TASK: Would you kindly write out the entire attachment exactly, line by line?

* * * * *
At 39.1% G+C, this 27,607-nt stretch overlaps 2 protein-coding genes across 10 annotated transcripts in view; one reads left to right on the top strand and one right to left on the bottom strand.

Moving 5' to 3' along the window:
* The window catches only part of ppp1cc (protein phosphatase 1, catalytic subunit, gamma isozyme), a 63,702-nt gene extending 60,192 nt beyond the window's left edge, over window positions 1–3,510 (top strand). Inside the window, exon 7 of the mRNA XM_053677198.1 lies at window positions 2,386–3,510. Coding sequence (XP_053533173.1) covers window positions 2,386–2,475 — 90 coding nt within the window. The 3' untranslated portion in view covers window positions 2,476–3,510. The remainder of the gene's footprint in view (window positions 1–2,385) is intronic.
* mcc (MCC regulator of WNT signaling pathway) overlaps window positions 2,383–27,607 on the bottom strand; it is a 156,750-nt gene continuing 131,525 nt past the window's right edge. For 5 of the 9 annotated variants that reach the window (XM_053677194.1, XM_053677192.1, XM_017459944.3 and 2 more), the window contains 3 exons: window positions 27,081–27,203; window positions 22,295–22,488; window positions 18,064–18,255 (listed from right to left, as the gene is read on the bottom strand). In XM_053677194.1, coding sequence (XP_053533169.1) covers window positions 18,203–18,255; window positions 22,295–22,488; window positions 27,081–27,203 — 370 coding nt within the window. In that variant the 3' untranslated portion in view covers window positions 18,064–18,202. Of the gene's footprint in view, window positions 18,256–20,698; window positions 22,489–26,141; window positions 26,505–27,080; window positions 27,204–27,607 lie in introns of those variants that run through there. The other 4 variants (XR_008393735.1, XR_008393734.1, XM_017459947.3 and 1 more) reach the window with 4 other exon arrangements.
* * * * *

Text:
At 39.1% G+C, this 27,607-nt stretch overlaps 2 protein-coding genes across 10 annotated transcripts in view; one reads left to right on the top strand and one right to left on the bottom strand.

Moving 5' to 3' along the window:
* The window catches only part of ppp1cc (protein phosphatase 1, catalytic subunit, gamma isozyme), a 63,702-nt gene extending 60,192 nt beyond the window's left edge, over window positions 1–3,510 (top strand). Inside the window, exon 7 of the mRNA XM_053677198.1 lies at window positions 2,386–3,510. Coding sequence (XP_053533173.1) covers window positions 2,386–2,475 — 90 coding nt within the window. The 3' untranslated portion in view covers window positions 2,476–3,510. The remainder of the gene's footprint in view (window positions 1–2,385) is intronic.
* mcc (MCC regulator of WNT signaling pathway) overlaps window positions 2,383–27,607 on the bottom strand; it is a 156,750-nt gene continuing 131,525 nt past the window's right edge. For 5 of the 9 annotated variants that reach the window (XM_053677194.1, XM_053677192.1, XM_017459944.3 and 2 more), the window contains 3 exons: window positions 27,081–27,203; window positions 22,295–22,488; window positions 18,064–18,255 (listed from right to left, as the gene is read on the bottom strand). In XM_053677194.1, coding sequence (XP_053533169.1) covers window positions 18,203–18,255; window positions 22,295–22,488; window positions 27,081–27,203 — 370 coding nt within the window. In that variant the 3' untranslated portion in view covers window positions 18,064–18,202. Of the gene's footprint in view, window positions 18,256–20,698; window positions 22,489–26,141; window positions 26,505–27,080; window positions 27,204–27,607 lie in introns of those variants that run through there. The other 4 variants (XR_008393735.1, XR_008393734.1, XM_017459947.3 and 1 more) reach the window with 4 other exon arrangements.